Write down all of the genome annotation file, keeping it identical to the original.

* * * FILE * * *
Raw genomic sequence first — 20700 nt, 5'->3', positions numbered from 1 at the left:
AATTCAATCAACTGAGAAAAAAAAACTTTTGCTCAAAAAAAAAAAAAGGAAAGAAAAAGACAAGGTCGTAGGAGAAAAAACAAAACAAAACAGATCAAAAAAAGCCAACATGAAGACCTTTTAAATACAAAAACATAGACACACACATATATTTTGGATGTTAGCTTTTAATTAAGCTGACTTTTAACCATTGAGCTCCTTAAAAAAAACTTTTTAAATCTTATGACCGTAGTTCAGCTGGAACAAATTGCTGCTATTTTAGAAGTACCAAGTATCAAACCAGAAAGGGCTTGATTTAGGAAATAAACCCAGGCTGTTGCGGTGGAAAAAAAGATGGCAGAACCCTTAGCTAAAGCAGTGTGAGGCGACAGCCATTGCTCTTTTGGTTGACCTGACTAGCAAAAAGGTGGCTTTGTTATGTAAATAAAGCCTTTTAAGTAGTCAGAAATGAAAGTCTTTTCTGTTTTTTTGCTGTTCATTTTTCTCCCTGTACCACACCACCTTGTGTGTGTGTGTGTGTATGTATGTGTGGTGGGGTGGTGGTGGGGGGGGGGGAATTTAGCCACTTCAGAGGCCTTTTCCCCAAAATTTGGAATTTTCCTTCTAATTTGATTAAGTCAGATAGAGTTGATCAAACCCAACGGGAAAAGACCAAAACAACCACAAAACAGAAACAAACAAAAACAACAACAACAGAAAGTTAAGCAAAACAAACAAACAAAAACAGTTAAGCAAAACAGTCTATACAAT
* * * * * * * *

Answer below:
Raw genomic sequence first — 20700 nt, 5'->3', positions numbered from 1 at the left:
AATTCAATCAACTGAGAAAAAAAAACTTTTGCTCAAAAAAAAAAAAAGGAAAGAAAAAGACAAGGTCGTAGGAGAAAAAACAAAACAAAACAGATCAAAAAAAGCCAACATGAAGACCTTTTAAATACAAAAACATAGACACACACATATATTTTGGATGTTAGCTTTTAATTAAGCTGACTTTTAACCATTGAGCTCCTTAAAAAAAACTTTTTAAATCTTATGACCGTAGTTCAGCTGGAACAAATTGCTGCTATTTTAGAAGTACCAAGTATCAAACCAGAAAGGGCTTGATTTAGGAAATAAACCCAGGCTGTTGCGGTGGAAAAAAAGATGGCAGAACCCTTAGCTAAAGCAGTGTGAGGCGACAGCCATTGCTCTTTTGGTTGACCTGACTAGCAAAAAGGTGGCTTTGTTATGTAAATAAAGCCTTTTAAGTAGTCAGAAATGAAAGTCTTTTCTGTTTTTTTGCTGTTCATTTTTCTCCCTGTACCACACCACCTTGTGTGTGTGTGTGTGTATGTATGTGTGGTGGGGTGGTGGTGGGGGGGGGGGAATTTAGCCACTTCAGAGGCCTTTTCCCCAAAATTTGGAATTTTCCTTCTAATTTGATTAAGTCAGATAGAGTTGATCAAACCCAACGGGAAAAGACCAAAACAACCACAAAACAGAAACAAACAAAAACAACAACAACAGAAAGTTAAGCAAAACAAACAAACAAAAACAGTTAAGCAAAACAGTCTATACAAT